NEWS
August 8, 1996
IF 11,000 ATHLETES from 197 countries and would-be countries came to the Atlanta Olympics, more will go to Sydney in 2000. If few foreign tourists attended the 1956 Games because Melbourne was so remote, 44 years later Australia's No. 1 city will be far easier for multitudes to reach.Especially from Asia. The growing prosperity of the Pacific rim will produce Japanese, Indonesian, Thai, Taiwanese and Singaporean sports fans beyond past imagining. Australia is repositioning itself in the world, thinking more Asian, contemplating an end to the monarchy and the British link.
SPORTS
September 24, 1990
IOC to wait and see about Iraq, chief saysThe International Olympic Committee has no immediate plans to deal with Iraq over its invasion of Kuwait, IOC president Juan Antonio Samaranch said yesterday at the Asian Games in Beijing. The IOC is hoping that events in the Middle East will be calm by the time the next Olympics are held in 1992, Samaranch said at a news conference.Thursday, the Olympic Council of Asia suspended Iraq and barred it from participating in the Asian Games, which began Saturday.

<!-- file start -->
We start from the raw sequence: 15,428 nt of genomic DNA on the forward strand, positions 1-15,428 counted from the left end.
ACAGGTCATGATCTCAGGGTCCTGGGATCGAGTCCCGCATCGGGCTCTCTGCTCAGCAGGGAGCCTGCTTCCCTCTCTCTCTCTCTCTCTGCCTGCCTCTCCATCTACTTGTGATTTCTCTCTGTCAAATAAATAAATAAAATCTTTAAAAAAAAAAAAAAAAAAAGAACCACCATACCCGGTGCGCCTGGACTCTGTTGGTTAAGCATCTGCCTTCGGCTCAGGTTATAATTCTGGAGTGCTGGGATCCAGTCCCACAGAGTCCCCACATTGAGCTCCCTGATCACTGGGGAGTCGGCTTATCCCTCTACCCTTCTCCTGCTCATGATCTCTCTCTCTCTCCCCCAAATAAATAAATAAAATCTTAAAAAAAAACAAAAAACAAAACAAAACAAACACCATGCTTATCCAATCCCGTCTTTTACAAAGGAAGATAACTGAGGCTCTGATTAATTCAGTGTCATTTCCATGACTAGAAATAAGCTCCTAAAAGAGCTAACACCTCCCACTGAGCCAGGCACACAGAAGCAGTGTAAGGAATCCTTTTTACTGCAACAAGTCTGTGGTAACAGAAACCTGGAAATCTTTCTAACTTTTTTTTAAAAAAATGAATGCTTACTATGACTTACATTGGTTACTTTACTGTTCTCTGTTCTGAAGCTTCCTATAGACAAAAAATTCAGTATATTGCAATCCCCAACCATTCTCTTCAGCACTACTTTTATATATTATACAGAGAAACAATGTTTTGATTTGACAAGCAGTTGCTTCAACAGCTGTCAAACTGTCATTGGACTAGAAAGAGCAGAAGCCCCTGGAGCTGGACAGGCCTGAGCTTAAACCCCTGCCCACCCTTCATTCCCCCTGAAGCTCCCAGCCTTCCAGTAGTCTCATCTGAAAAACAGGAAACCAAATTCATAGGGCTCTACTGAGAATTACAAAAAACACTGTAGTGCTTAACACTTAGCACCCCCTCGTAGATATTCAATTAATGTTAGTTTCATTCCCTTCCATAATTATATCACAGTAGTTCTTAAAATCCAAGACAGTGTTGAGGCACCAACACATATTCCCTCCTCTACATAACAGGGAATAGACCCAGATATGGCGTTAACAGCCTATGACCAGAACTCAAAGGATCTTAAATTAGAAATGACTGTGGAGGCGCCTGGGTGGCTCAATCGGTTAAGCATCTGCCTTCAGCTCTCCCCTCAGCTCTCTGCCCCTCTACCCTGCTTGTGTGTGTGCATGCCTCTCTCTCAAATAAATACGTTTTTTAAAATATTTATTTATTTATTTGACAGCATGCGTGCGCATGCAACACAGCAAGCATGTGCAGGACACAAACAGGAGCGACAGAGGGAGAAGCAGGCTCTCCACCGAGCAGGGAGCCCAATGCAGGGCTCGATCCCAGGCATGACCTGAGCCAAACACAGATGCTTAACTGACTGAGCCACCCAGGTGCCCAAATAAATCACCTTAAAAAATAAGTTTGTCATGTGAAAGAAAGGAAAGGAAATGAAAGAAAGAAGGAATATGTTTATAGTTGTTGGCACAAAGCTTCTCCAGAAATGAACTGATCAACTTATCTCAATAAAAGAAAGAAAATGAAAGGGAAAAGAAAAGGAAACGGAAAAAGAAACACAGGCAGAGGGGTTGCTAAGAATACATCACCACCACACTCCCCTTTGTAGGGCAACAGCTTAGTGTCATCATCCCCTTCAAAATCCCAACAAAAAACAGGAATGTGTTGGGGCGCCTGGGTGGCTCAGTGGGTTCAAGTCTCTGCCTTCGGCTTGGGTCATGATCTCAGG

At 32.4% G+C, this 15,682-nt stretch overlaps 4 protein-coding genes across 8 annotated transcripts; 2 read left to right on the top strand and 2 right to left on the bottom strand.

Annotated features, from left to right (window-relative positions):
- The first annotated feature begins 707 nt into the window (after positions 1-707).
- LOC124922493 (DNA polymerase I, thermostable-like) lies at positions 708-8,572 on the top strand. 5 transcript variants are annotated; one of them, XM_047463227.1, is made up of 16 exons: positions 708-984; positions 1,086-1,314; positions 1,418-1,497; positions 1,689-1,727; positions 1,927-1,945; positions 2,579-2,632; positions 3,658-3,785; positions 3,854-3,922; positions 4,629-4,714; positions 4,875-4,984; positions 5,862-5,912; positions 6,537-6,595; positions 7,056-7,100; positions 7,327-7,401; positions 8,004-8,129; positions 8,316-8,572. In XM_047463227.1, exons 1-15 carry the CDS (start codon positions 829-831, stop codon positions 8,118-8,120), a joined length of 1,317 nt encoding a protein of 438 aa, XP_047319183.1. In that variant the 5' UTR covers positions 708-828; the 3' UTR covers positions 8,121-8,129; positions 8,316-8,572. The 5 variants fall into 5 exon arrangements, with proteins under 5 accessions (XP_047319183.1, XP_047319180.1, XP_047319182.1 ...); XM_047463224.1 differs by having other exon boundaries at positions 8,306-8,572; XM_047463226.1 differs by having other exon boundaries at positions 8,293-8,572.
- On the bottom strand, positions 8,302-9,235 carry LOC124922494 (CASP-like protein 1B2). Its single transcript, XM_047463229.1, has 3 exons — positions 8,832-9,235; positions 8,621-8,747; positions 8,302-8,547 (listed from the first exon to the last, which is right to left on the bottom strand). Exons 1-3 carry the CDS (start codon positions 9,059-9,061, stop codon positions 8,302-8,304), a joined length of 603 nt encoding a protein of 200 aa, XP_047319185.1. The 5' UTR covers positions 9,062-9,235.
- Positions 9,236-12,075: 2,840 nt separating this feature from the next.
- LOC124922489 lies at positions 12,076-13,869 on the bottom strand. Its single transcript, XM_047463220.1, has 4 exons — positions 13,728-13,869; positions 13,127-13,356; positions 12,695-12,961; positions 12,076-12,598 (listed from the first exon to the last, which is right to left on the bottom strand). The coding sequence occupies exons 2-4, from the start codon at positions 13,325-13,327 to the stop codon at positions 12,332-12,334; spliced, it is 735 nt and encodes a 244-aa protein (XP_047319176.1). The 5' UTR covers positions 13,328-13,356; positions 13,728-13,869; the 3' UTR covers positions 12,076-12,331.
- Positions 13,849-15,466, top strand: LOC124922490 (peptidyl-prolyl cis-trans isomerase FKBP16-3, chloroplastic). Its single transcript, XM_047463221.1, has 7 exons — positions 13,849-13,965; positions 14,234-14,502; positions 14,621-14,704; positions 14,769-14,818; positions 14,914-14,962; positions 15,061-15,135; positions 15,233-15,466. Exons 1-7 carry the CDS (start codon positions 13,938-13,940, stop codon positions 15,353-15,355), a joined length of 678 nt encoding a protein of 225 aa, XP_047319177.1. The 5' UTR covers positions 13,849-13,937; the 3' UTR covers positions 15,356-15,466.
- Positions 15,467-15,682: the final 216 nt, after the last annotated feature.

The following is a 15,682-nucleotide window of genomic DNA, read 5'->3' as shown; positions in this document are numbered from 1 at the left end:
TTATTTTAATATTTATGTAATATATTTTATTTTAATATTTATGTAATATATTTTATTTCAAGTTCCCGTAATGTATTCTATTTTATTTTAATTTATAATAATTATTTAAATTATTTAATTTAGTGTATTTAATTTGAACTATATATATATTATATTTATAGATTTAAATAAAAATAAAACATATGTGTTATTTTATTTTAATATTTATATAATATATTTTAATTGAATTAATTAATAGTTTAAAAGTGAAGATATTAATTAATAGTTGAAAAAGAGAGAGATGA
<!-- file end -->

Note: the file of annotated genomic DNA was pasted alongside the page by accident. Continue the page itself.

NEWS
August 8, 1996
IF 11,000 ATHLETES from 197 countries and would-be countries came to the Atlanta Olympics, more will go to Sydney in 2000. If few foreign tourists attended the 1956 Games because Melbourne was so remote, 44 years later Australia's No. 1 city will be far easier for multitudes to reach.Especially from Asia. The growing prosperity of the Pacific rim will produce Japanese, Indonesian, Thai, Taiwanese and Singaporean sports fans beyond past imagining. Australia is repositioning itself in the world, thinking more Asian, contemplating an end to the monarchy and the British link.
SPORTS
By New York Times News Service | December 13, 1994
ATLANTA -- Monaco's Prince Albert, the only athlete on the 101-member International Olympic Committee, called yesterday for a lifetime ban for athletes who test positive for banned substances.The prince, a bobsledder who competed in the 1988, 1992 and 1994 Winter Games and who is vice chairman of the IOC's athletes commission, also admonished the IOC over its efforts at doping control, saying, "We don't need so many parties; we should have more drug tests."His remarks came on the same day that FINA, swimming's world governing body, announced the two-year suspensions of five more swimmers who tested positive for dehydrotestosterone, a performance-enhancing steroid, at the Asian Games this past October in Hiroshima, Japan.